Yeasayer Confounds Expectations

In the new millenium, genre-bending music has become a genre unto itself. Musicians such as Danger Mouse and M.I.A. have built careers on calling attention to the seams that connect seemingly disparate pop aesthetics.

Up until now, Yeasayer’s underground success has traded on blurring genres, first with psychedelia and world music on their 2007 album All Hour Cymbals and again by adding dance-infused synth to the equation on 2010’s Odd Blood.

Now, the Baltimore-via-Brooklyn group seems intent on confounding expectations by moving to almost entirely electronic-inspired sounds on their latest album Fragrant World.

Though Yeasayer has not abandoned their trademark stylistic experimentation, the group grounds the entire album in the world of party-centric dance music.

Ira Wolf Tuton, one of the band’s three core members, views the transition as a natural extension of their sound and thinks Yeasayer’s ever-growing fan base will hear the music on its own terms as dance music breaks away from old associations.

“We’re at a time when electronic music is coming into the mainstream,” he explained. “When someone makes an electronic pop album, it will no longer be immediately referenced to the 80s.”

Nonetheless, the trio does plenty to subtly skew their music left of center. Single “Henrietta” introduces dub-inspired bass destined to destroy Macbook speakers, and standout “Blue Paper” features a hook that recalls 90s-radio R&B.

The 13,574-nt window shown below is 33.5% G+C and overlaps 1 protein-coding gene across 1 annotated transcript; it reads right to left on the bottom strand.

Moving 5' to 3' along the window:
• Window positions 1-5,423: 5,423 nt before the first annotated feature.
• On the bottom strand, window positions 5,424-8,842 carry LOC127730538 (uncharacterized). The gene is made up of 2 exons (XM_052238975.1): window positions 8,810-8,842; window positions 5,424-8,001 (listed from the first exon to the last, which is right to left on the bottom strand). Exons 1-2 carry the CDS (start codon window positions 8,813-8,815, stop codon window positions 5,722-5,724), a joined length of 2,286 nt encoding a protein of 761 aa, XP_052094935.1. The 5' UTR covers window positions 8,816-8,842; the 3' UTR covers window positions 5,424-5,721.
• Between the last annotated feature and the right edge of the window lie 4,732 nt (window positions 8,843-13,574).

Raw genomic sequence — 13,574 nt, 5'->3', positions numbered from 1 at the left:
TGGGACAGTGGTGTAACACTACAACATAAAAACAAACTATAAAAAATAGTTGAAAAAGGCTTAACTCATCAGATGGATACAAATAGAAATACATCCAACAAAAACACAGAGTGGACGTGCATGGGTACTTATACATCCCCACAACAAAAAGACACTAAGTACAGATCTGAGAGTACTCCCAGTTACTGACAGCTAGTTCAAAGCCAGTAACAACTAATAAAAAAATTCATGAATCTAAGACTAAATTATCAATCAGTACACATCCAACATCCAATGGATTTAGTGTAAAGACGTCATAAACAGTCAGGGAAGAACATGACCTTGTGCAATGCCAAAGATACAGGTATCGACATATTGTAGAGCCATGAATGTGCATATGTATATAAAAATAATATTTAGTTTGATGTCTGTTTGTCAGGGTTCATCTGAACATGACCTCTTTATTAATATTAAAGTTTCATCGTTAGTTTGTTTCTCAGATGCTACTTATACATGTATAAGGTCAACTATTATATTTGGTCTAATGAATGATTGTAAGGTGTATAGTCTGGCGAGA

According to Tuton, Yeasayer finds its distinct sound from the melding of a variety of inspirations.

“If anything, genre comes from asking ‘what’s going to influence this song?’ and then mixing and mashing these different ideas,” he said.

This sentiment can be most vividly heard on late-album track “Reagan’s Skeleton”, which is perhaps the only song on Fragrant World that truly can be referenced to the 80s, specifically as a politically-charged misremembering of Thriller-era Michael Jackson.

Here, the aesthetic is the content. Yeasayer comments on the Republican Party’s ideological exhumation of former President Ronald Reagan by themselves, drudging up decades-old musical platitudes.

Tuton frequently returns to the idea of aesthetic, shedding light on Fragrant World‘s sonic left turn. He explains that much of the tonality of band’s first album sounded like “real, wooden, hollow world instruments,” but notes that much of it was digitally created.

“We were not trying to make an album that sounded like world music,” he said.

The tones on Fragrant World sound far from digital MIDI mimicry, but instead summon images of veteran musicians experimenting with hardware previously inaccessible to them.

“The longer we’ve recorded, the more our eyes have been opened up to a lot of different equipment,” tuton explained.

While the music is decidedly intellectual, Fragrant World is primarily an album to be felt, not picked over. The visceral collection is meant to soundtrack parties and clubs, and will most likely yield a handful of excellent remixes.

If Odd Blood was Yeasayer in transition, Fragrant World the celebratory payoff.

— By Jordan Francis